Cold Sores

Best Natural & Soothing Remedies for Cold Sores

Cold sores are extremely unpleasant, and can even be a little embarrassing. Anyone who has experienced one (and there are many people who suffer from them on a regular basis), can usually tell when one is coming on. A cold sore will typically occur at the corner of your mouth and the edge of the lip, and it’ll look like a tiny cluster of white blisters. In the beginning it feels like a little bit of tingling, then as it develops it will begin to burn. Cold sores are caused and spread by saliva infected with herpes simplex virus type 1. These contagious fever blisters, which can linger on or around your mouth for up to a few weeks, are activated by stress, low immunity, or sun exposure.

Luckily, there are a few things to try to either prevent a cold sore from happening, alleviate the pain, or even speed up the healing process. Here’s a long list of 18 natural and soothing remedies for cold sores…

1. Lip Balm with SPF

Too much sun exposure is often the trigger for a nasty cold sore. Many people have gotten better with sunscreen application, but one area that we often forget about is our lips! It’s just as important to protect your lips from harmful UV rays, they are still considered exposed skin. Sun-induced cold sores can be prevented by applying a lip balm with sunscreen. Look for SPF 15 or higher.

2. Exercise

If you feel a cold sore brewing below the surface of your skin, you may be able to put a stop to it before it pokes out its ugly head.  Some gentle stress relieving exercise, like yoga, may help soothe anxiety triggers and hopefully the formation of fever blisters.

3. Cold Milk

Only a little dab will do the trick if you soak a cotton ball or the end of a q-tip in cold milk and rub it gently over your cold sore. Do the same if you feel the blister forming to prevent the blister from actually forming on the surface of your lip.

4. Petroleum Jelly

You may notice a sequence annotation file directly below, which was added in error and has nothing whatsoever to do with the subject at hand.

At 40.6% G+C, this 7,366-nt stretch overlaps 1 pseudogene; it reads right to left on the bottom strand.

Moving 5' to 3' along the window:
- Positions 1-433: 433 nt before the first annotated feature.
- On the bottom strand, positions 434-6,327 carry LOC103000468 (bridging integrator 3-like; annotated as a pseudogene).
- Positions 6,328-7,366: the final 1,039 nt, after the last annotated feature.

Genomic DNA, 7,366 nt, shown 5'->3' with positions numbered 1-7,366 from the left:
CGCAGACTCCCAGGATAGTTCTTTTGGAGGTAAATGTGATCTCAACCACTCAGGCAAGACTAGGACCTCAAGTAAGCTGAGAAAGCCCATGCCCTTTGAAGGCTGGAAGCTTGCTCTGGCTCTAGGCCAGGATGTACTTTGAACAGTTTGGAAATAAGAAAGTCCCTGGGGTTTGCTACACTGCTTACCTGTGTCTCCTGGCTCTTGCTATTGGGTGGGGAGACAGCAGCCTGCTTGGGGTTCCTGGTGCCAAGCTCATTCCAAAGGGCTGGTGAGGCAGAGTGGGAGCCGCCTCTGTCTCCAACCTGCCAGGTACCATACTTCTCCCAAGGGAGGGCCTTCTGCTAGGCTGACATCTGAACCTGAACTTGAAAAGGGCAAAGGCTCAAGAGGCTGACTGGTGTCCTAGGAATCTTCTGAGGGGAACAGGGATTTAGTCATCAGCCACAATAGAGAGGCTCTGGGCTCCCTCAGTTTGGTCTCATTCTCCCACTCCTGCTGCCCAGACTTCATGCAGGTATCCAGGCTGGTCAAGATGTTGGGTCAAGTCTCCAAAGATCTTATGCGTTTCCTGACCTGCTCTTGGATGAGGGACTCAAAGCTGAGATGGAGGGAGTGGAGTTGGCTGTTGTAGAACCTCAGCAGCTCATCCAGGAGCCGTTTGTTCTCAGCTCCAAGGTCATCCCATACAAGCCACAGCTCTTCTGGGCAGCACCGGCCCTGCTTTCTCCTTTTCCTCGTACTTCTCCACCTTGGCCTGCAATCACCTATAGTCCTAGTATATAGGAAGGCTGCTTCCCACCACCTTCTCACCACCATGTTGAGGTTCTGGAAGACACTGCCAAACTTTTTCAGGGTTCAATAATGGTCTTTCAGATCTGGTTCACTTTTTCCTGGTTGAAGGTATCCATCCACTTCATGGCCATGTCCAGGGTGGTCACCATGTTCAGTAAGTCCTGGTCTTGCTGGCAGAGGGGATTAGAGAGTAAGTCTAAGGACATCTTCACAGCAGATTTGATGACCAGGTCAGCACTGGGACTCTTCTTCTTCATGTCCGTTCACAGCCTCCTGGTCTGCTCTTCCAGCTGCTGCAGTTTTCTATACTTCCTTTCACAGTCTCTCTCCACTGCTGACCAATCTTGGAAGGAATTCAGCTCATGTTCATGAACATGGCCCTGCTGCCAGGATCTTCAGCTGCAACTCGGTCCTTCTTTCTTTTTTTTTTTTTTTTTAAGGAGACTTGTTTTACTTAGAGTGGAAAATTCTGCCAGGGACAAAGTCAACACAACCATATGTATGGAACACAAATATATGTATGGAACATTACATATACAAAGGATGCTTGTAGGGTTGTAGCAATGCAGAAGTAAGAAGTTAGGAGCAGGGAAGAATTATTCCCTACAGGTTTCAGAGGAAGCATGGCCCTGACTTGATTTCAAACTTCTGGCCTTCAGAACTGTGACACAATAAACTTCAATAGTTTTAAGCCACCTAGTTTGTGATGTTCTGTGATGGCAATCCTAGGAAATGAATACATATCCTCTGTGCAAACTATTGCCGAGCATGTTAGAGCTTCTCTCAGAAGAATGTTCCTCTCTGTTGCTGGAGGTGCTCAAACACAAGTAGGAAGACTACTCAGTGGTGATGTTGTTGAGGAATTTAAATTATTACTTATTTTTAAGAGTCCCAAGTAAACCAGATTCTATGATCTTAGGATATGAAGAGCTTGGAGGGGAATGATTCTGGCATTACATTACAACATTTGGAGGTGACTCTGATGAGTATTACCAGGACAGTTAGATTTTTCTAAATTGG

Smother that unsightly cold sore with petroleum jelly in order to sooth pain and speed the healing of cold sores.  The cooling jelly will also safeguard your blister from any secondary bacterial infections.

5. Licorice Powder

Licorice is definitely delicious, but it’s also got some secret health benefits! Reader’s Digest says it contains anti-inflammatory and anti-viral properties. Of course we’re talking about the real licorice powder, not the red snack candy. Licorice root is high in glycyrrhizic acid, an ingredient that has the power to prevent the cold sore virus from forming.  Mix a bit of licorice powder with vegetable oil to make a paste and apply a dab directly to your cold sore or brew a licorice tea.

6. Hand Sanitizer

A prime way to spread cold sores is via mouth to hand contact—for instance, you may accidentally touch your blister and shake hands with another person. That’s why using hand sanitizer frequently may prevent the further spread of cold sores, either to someone else or to your eye, nose, or other parts of the body.

8. Swap Your Toothbrush

Just like you do following a cold or nasty flu bug, it’s always wise to swap out that old toothbrush for a new toothbrush after your cold sore has cleared up. If you suffer from chronic cold sores, your toothbrush may be the place where the virus lives and continues to spread herpes simplex virus 1.

9. Aloe Vera